Idriss Deby, the leader of Chad, has condemned recent demonstrations that have taken place in the country, calling them an “insurrection” that is supported by outside forces. At least fifty people were killed as a direct result of the harsh crackdown on the demonstrations.
Demonstrators were scolded by Deby, who also cautioned opposition leaders against engaging in violent uprisings. In a speech that was broadcast on Monday, Deby said that an “insurrection that was methodically arranged” had taken place with the “help of foreign forces.” However, he did not name any of these powers. According to Déby, “These were not simple demonstrations that were brought under control; rather, they were a serious, meticulously coordinated insurgency to cause disorder in the country.”
Déby claimed, “Opportunistic Chadians have been furnished with weaponry and money by external players, who have not hesitated for one second to destroy our country in order to meet their own personal goals as well as the objectives of foreign powers. Even as recently as today, actors in Chad have sought the help of foreign powers in order to exert pressure on me and engage in blackmail in the hopes of seizing power for themselves.”
In order to commemorate the day that the military had promised to hand over control in the volatile Sahel nation of Chad, opposition leaders had planned for peaceful demonstrations to take place on Thursday. On the other hand, Derby urged the country to come together as one in order to preserve peace in the country.
“I will not consent to our country being broken up, our people being torn apart, or our unity being jeopardized in any way.” “I will make use of any and all legal options available to me in order to stop these projects that are detrimental to our nation,” he declared. Since his iron-fisted father was slain in an operation against rebels in April 2021, the head of the Junta, Mahamat Idriss Deby, a 38-year-old five-star general, has been in control. He has been in power ever since.
After fifty people were killed in skirmishes in the capital city of N’Djamena and in the south of the country, the World Organization against Torture (OMCT) on Monday accused the Chadian authorities of carrying out summary executions and torturing victims. During demonstrations held on Thursday, an NGO based in Geneva highlighted “severe human rights breaches.” The demonstrations were in response to a decision made by Chad’s military ruler to extend his junta’s hold on power for two more years.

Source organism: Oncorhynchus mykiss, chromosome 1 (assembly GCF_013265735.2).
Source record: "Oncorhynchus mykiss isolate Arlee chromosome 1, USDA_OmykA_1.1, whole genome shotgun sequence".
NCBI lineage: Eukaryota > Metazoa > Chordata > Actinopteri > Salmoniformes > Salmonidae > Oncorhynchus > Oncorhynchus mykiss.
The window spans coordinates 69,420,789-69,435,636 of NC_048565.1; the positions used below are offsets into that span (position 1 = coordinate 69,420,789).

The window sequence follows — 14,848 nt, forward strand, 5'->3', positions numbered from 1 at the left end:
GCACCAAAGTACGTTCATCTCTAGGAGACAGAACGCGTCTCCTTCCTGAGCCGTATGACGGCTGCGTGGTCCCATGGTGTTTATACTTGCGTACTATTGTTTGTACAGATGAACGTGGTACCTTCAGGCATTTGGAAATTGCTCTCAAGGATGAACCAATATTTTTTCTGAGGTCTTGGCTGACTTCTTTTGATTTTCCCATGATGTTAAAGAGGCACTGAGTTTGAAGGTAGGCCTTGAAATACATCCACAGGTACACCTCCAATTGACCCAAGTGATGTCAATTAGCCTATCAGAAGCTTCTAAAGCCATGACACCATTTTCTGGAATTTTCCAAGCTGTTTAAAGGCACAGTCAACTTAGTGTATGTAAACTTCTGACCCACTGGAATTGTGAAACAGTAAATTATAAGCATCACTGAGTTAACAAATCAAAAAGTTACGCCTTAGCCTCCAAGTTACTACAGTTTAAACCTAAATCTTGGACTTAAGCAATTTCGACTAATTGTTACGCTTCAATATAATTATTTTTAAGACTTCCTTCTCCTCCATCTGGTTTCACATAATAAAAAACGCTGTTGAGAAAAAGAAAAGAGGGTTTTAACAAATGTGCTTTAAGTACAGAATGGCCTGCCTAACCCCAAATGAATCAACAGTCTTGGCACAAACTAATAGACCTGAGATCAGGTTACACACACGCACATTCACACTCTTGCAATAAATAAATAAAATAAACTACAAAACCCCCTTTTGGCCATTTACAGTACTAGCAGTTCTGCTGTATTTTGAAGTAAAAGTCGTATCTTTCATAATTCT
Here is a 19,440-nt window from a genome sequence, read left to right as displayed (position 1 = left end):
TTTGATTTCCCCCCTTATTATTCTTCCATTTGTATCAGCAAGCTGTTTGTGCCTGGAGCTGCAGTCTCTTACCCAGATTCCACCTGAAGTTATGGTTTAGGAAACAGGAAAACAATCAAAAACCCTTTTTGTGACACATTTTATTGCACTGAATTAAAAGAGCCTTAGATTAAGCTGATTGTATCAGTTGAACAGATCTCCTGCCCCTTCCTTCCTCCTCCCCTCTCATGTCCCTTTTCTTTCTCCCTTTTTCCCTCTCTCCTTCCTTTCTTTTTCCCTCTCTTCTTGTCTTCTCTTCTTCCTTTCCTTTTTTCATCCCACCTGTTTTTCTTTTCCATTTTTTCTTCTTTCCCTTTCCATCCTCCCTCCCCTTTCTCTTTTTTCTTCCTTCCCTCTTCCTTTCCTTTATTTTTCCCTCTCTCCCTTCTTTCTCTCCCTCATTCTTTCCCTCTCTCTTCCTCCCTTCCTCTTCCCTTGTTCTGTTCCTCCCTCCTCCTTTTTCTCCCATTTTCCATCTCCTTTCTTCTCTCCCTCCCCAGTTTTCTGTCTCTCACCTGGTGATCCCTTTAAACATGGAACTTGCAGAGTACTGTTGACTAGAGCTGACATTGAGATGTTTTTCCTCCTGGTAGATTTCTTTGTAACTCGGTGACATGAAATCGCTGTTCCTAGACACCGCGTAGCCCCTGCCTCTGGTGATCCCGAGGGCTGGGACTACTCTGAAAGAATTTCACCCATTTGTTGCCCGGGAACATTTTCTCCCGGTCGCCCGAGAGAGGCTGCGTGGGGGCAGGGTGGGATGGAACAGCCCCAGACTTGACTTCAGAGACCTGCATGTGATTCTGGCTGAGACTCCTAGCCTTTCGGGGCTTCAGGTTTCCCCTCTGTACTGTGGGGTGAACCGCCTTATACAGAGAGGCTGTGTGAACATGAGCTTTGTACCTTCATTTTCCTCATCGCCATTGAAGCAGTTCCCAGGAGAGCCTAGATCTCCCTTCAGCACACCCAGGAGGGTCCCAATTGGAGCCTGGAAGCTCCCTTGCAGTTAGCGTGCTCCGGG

The Organization for the Promotion and Protection of Human Rights (OMCT), along with three human rights organizations based in Chad, have stated that they have brought this matter to the attention of special rapporteurs or experts working for the United Nations, requesting that they conduct an investigation as soon as possible. In Chad, a country in the volatile Sahel region, where the military had promised to hand over power, opposition leaders had planned for peaceful protests to take place on Thursday.
He claimed that there was a “clear desire to provoke a civil war” and that opposition and rebel groups had “recruited and employed terrorist and paramilitary groups to carry out mindless mass executions.” He said this in reference to the fact that there was an “obvious desire to trigger a civil war.” However, medical sources and nongovernmental organizations (NGOs) said that scores of people were shot by live fire from security personnel.
According to a tentative mortality toll provided by the OMCT, there have been at least 80 people killed in N’Djamena and four towns located in the south: Moundou, Doba, Koumra, and Bebedjia. The bodies of dead demonstrators were found over the weekend in the Chari River in N’Djamena, according to a statement released by the OMCT. The statement also said that prisons had been made out of classrooms at the Abena Communal High School in the capital city.
According to the statement, “young individuals were reportedly executed summarily there the morning (Monday),” and it went on to say that hundreds had been arrested, and some of them had been tortured. The United Nations issued a statement in which it “deplored the use of fatal force” and demanded that an investigation be conducted into reports of abuses of human rights. Both the African Union and the European Union have spoken out against the violent way the protests have been put down.